Stanley Nelson

One of the first documents relating to private ownership of property in Natchez country was signed in London in 1767 by a 29-year-old King who ruled the most powerful nation in the world.

King George III was a precocious child who ascended to the throne at the age of 22 in 1760. He was curious about everything. As an child and teen, the well-read King studied chemistry, physics, science and astronomy. As an adult, he suffered nervous breakdowns that scholars feel may have been related to a blood disease called porphyria.

After the worldwide Seven Years War and North American conflict known as the French and Indian War, England emerged victorious in 1763. As a result, King George III in meetings with his advisors in the Privy Council created two provinces out of Florida. West Florida, which included Natchez, was headquartered in Pensacola.

On May 13, 1767, in London, King George signed a "royal mandamus" honoring Captain Amos Ogden of New Jersey with a patent for 25,000 acres of land anywhere in West Florida. The royal mandamus, the only one of its kind in Natchez, was in recognition of Ogden's service during the French and Indian War.

Ogden had served in Rogers' Rangers, led by the legendary Robert Rogers, a farmer from New Hampshire. The Rangers were frontier fighters, true survivalists whose tactics are still studied today by special military units such as the Green Berets.

 Ogden's grant came with specific terms. He was required to settle the grant with "foreign Protestants" or with settlers from the colonies in North America. Any property within the grant that the surveyor found proper for "erecting fortifications, public wharves and naval yards or for other military purposes" were to be set aside for the Crown as were "all mines of gold, silver, copper, lead and coal."

But the one stipulation that caused the most concern for Ogden was that he had 10 years to settle the grant with one settler for every 100 acres received. Technically, he had to have 250 people living and breathing on his 25,000 acres or the grant would be forfeited.




This prompted a meeting between Ogden and two brothers in New Jersey, Samuel Swayze, a preacher, and Richard Swayze. The brothers, like many colonists, were loyal to England and feared the brewing revolution. While they didn't like the taxes placed on the colonists by King George III's government anymore than anyone, they weren't prepared to take up arms against the mother country.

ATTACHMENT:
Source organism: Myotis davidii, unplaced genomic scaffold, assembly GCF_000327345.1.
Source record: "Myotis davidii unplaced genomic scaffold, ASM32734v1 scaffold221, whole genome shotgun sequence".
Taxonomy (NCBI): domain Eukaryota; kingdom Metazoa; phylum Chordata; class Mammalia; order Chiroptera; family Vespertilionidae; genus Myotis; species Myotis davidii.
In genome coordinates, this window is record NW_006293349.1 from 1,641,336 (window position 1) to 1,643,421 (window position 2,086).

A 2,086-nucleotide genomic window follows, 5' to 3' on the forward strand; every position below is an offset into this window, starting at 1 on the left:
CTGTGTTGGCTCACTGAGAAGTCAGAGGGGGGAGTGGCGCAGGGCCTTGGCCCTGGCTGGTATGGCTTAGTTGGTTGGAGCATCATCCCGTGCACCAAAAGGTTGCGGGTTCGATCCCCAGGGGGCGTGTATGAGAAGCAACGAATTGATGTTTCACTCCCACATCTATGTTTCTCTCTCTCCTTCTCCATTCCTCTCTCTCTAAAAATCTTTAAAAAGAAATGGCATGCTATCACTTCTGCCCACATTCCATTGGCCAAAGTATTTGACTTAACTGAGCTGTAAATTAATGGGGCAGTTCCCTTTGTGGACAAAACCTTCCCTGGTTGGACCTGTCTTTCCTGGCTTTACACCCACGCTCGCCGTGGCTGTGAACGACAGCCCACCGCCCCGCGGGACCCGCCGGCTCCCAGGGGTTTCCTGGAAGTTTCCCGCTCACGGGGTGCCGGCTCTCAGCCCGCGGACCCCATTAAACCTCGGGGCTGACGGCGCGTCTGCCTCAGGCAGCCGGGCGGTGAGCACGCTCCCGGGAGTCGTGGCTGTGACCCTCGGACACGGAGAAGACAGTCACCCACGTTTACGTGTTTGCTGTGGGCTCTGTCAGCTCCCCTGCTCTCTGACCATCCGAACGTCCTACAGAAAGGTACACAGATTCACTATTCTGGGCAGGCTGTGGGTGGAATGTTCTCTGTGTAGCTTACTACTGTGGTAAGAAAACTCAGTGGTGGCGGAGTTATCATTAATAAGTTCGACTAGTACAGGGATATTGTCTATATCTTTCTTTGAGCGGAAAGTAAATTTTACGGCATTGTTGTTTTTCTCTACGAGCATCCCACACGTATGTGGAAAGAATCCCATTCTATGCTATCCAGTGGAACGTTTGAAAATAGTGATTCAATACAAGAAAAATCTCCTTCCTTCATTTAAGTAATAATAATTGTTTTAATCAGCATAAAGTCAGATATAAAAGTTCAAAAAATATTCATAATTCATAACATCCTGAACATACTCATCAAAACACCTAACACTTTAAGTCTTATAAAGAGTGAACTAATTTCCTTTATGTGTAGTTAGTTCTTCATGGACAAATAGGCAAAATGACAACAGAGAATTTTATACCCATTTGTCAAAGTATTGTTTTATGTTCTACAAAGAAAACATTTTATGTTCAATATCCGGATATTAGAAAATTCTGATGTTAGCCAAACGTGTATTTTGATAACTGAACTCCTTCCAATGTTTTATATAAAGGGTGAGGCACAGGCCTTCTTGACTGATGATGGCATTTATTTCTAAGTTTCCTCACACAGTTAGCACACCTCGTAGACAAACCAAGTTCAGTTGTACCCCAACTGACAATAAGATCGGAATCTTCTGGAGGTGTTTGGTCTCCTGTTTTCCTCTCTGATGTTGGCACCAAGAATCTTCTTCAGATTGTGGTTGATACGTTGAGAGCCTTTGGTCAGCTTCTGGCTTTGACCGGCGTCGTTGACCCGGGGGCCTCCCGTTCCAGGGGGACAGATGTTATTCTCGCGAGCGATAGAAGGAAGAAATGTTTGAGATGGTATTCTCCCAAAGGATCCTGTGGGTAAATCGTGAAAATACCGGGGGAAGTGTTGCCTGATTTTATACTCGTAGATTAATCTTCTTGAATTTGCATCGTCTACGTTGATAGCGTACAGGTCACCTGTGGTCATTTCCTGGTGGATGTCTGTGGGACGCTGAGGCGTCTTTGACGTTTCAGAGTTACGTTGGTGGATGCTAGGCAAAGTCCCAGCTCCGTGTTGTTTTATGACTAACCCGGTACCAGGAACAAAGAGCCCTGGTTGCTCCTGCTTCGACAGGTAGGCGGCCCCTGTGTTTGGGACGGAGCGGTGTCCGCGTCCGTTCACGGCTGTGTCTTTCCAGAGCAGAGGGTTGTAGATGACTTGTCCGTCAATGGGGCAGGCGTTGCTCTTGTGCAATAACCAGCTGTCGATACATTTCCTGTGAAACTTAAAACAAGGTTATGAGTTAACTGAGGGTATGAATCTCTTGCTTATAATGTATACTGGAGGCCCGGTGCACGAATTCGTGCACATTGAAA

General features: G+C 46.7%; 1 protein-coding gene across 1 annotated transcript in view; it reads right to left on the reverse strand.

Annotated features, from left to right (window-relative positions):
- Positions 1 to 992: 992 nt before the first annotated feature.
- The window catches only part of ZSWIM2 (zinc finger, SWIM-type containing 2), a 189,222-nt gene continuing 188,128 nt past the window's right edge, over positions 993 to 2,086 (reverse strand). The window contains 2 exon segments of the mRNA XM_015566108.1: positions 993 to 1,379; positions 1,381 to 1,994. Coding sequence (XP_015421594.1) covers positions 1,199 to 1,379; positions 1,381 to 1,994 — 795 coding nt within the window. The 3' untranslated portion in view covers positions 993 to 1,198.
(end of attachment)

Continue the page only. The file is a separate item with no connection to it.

On April 14, 1772, in Sussex County in the Province of New Jersey, a deed was recorded detailing Ogden's sale to the Swayze brothers of 19,000 acres of his grant for about 20 cents per acre. Another 1,000 acres was set aside for a town, "parsonages, public buildings, burying grounds" and a parade ground for public gatherings.

A few months later, on Oct. 17, 1772, Ogden, the Swayze brothers and surveyors Caleb and Joseph King, filed their grant in Pensacola and received a warrant for survey from the Florida Provincial Council for the 25,000 acres. Ogden informed Gov. Peter Chester and the council that he wanted to settle in Natchez country.




Chester issued a patent to Ogden for the 25,000 acres on a "plantation or track of land" 21 miles southwest "from the old Natchez fort." The property was "bounded southerly by a creek called Homochitto creek, and about one-quarter mile east of a tract of one thousand acres, granted to Colin Graham, Esq., on said creek, about a mile south from land granted to Junis Hooper, on a creek called Second Creek, and on the other side by vacant land."

This was the only British land grant issued to an individual in all of Natchez country that bears the signature of the King who at the time ruled the largest empire in the world. The early, crude land description is the basis for the deeds that exist today for property within the Ogden grant in southern Adams County.

Ogden and his small party left Pensacola for Natchez country where they surveyed the land, which includes the Kingston community, named after Caleb King, one of the surveyors.

Joseph King, Caleb's brother, debarked in the Sloop New York-Packet in New York in June 1773. A newspaper article revealed that King had "explored several rivers that empty into the Bay {Gulf} of Mexico." He said he left Natchez country on May 10 and found that the few settlers in the region "were in general very health, the lands good, the Indians friendly, and the settlement of the country daily increasing."

King also told the newspaper that another survey party for a group known as the Company of Military Adventurers, all veterans of the French and Indian War, were presently in Natchez country surveying land along Bayou Pierre and Big Black. King said the group had proceeded up the Mississippi "in a barge in order to pursue their intention of making settlement on the River Mississippi."




Just two years earlier, one of the settlers moving into Natchez country was Edward Mease, who wrote about his journey in a letter to a London official. Mease's boat docked at Natchez on Monday, February 22, 1771, at 3 p.m.